What to do in Szczecin/Stettin, Poland?Whether you call it 'Szczecin' or 'Stettin', this major city in the Polish region of West Pomerania has witnessed many changes in power over the centuries, thanks to its ideal location as an inlet to the Baltic Sea, and a complex tug o war history between Germany and Poland. Consequently, Szczecin's unique past is reflected in all things above and below ground in the city centre, and despite the fact that the iron-curtain has been open for more than 30 years, it is still waiting to be discovered! If you've been looking at the train map between Berlin and hotspots in Poland like Warsaw and Kraków, you may have seen this awkwardly-spelt city on the way and have that burning question about what to do in Szczecin and indeed is it even worth stopping by? The answer is: YES! There are plenty of things to do in Szczecin and we're here to tell you about it!
Before we get into our pick of favourite places for sightseeing in Szczecin, there's a few logistical things we'd like to bring up! Firstly, the district 'Stare Miasto' (ENG: Old Town) may be called as such on Google Maps, however, in reality, you should not expect a neighbourhood of rustic ye old buildings like it is in Warsaw, Gdańsk or Kraków. For the most part, the landmarks we list below are many city-blocks apart from each other. This brings us to our second point: Szczecin is a biiiiig city! Not like New York or San Paulo big, however, it's quite spread out compared to other European metropoli. It's no surprise that there is a 12-route tram system that services all corners of the centre. Our recommendation, especially if you really want to get the most out of your Szczecin visit, is to buy a Tourist Card, which allows free travel on public transport and 50% off all museum entries (amongst other perks). The other popular options that are encouraged by the local tourism authorities are the Szczecin's scan-and-go bike systems, the use of which are facilitated by the many bike paths around. For more on that, read our article Top 10 Outdoor Activities in Szczecin.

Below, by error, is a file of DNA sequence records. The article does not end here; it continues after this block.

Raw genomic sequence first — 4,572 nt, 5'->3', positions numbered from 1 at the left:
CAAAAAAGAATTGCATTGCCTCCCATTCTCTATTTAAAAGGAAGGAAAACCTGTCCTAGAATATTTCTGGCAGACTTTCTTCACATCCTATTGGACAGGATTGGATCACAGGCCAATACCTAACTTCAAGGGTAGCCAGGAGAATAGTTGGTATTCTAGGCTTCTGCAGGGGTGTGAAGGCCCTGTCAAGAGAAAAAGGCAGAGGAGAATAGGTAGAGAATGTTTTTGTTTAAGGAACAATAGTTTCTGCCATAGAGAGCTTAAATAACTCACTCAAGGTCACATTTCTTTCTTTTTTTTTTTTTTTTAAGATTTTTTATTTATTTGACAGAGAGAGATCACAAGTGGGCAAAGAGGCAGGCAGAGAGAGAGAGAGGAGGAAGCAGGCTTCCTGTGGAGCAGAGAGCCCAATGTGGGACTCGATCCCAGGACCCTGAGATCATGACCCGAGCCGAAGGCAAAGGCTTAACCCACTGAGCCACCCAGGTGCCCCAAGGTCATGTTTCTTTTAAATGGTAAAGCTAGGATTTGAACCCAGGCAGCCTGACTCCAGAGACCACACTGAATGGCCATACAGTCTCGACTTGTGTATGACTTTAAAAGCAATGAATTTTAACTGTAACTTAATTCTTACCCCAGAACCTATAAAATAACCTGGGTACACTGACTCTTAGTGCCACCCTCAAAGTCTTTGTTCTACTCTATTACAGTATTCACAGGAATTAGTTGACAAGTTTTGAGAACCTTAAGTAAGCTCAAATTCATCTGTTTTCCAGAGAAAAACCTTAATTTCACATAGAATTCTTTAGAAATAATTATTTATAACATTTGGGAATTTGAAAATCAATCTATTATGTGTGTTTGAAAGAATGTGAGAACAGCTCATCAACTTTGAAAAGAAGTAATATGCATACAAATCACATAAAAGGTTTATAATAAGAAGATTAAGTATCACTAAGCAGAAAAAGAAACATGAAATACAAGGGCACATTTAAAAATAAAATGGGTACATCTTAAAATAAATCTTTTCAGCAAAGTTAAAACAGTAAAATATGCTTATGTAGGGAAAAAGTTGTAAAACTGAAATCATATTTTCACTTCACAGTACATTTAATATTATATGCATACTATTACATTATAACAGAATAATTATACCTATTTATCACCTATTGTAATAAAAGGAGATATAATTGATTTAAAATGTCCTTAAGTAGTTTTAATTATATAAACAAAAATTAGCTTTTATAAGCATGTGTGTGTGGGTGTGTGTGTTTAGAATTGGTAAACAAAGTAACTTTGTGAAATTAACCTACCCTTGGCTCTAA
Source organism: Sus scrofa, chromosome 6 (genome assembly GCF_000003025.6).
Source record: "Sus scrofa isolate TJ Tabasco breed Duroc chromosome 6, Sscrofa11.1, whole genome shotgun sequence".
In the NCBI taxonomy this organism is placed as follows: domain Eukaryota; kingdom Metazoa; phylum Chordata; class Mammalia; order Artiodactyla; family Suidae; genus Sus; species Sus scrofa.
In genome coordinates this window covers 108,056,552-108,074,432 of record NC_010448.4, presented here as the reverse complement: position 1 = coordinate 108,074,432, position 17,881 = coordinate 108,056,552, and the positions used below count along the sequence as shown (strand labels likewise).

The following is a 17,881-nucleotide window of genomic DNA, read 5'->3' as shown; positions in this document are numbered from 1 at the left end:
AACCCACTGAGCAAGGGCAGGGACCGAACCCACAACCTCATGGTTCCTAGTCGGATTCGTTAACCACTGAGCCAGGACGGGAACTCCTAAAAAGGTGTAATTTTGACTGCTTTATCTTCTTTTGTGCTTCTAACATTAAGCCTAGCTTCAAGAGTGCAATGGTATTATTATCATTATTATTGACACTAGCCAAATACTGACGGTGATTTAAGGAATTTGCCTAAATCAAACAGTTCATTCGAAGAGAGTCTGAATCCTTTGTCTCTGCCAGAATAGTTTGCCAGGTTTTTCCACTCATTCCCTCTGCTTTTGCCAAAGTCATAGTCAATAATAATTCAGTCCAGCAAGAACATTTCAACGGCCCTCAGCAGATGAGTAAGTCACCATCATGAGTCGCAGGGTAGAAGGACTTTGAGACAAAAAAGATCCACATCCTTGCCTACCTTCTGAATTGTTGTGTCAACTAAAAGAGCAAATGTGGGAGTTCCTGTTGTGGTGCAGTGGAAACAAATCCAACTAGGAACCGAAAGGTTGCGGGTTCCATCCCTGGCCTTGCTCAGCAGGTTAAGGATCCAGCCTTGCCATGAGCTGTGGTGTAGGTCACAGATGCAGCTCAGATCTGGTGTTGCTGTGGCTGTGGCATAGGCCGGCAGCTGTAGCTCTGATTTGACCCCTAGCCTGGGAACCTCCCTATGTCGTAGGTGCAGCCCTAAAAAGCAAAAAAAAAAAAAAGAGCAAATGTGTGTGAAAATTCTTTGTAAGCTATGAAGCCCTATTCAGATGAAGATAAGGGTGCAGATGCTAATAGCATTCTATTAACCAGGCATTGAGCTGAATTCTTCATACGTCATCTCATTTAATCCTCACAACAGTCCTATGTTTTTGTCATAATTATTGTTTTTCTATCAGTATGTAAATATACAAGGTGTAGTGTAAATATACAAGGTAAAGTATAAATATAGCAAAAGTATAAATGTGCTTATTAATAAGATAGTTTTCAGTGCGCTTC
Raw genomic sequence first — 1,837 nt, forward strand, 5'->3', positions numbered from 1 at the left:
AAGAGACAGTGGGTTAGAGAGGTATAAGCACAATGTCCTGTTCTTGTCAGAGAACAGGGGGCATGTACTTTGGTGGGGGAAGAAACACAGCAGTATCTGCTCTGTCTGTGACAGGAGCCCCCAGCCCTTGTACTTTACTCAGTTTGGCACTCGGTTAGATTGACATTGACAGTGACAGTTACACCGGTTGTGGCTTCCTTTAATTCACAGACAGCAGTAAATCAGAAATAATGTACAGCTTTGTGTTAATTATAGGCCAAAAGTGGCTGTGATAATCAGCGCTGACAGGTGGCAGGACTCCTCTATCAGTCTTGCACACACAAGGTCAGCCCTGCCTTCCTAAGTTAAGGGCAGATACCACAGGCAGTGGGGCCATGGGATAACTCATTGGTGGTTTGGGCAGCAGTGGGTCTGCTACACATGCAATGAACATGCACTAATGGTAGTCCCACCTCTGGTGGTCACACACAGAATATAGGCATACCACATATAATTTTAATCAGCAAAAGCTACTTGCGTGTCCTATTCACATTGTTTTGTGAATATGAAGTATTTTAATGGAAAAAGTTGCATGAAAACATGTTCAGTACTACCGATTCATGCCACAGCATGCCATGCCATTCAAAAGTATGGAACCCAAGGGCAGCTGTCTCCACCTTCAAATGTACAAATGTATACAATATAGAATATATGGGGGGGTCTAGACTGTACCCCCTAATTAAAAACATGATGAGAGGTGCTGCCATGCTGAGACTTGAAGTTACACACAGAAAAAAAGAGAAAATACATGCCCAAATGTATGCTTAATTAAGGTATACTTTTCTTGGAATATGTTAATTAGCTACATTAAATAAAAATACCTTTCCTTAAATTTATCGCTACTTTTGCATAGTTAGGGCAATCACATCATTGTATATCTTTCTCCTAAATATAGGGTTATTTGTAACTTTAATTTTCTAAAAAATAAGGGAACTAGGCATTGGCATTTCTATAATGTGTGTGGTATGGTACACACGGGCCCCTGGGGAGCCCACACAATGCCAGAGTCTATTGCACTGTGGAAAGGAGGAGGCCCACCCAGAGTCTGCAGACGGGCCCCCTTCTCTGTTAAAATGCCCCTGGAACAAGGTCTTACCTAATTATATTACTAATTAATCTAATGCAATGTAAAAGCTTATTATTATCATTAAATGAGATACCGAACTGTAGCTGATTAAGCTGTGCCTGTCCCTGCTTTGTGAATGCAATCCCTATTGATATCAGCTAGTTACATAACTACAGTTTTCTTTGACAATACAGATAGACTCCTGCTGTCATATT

Sienny Market Square + The Old Town Hall (Szczecin's History Museum)The pretty little heart of Szczecin's old town, Sienny Market Square (PL: Rynek Sienny) a simple affair - a gently-sloping cobblestone street lined with colourful 18th-century clockwork houses, which now house several gastro options. While you may be in the Old Town marketplace for a coffee, bite to eat or satisfying your insta needs, those who are looking to learn more about the city's history need look no further than the southern corner of the square. That white-washed clockwork facade ontop of gothic brick arches is the Old Town Hall building. If you think this is impressive, you must make sure you switch sides and check out the fully-blown neo-gothic tower fencing on the street-side. Proceed inside and you'll find the Szczecin's History Museum, sporting a collection of archaeological relics dating from the 8th century onwards, as well as an overview of the city through the ages under Prussian, Swedish, German, and ultimately-Polish rule.
Looming above the old town skyline like a big wedding cake, the Ducal Castle (also known as the 'Pomeranian Dukes' Castle' / 'Zamek Książąt Pomorskich') doesn't need to work hard to draw attention to itself. It was completed in 1428 as a seat of power for the Pomeranian Dukes of the House of Griffins. So influential was this dynasty, that the coat of arms of Szczecin is a griffin's head that can be found all over the city! So too can the Griffins' standard be seen all over the castle grounds, including around the impressive mechanical clock on the tower. The castle was also the childhood home of Sophia Augusta, who became Tsarina Catherine the Great of Russia. Aside from the jaw-dropping interior architectures and the range of medieval and renaissance furnishings, there's plenty of Latin catch-phrases to be found on foundation plaques in the various wings: CARPE DIEM (Seize The Day), VITA BREVIS (Life Is Short) etc. On the lower levels, you can also see an open-glass display on the floor level of the 8th-century fortifications that once stood in this castle's place, as well as a 'Witches’ Cell' that actually only ever held one so-called 'witch': Sidonia von Borcke, a Pomeranian noblewoman blamed for the premature death of Griffin Duke Philip II. These days, good use is made of the courtyard, with many cultural and musical events taking place in the warmer months! In February 2021, archaeologists discovered a Nazi-era tunnel network below the castle, however its purpose is yet to be confirmed.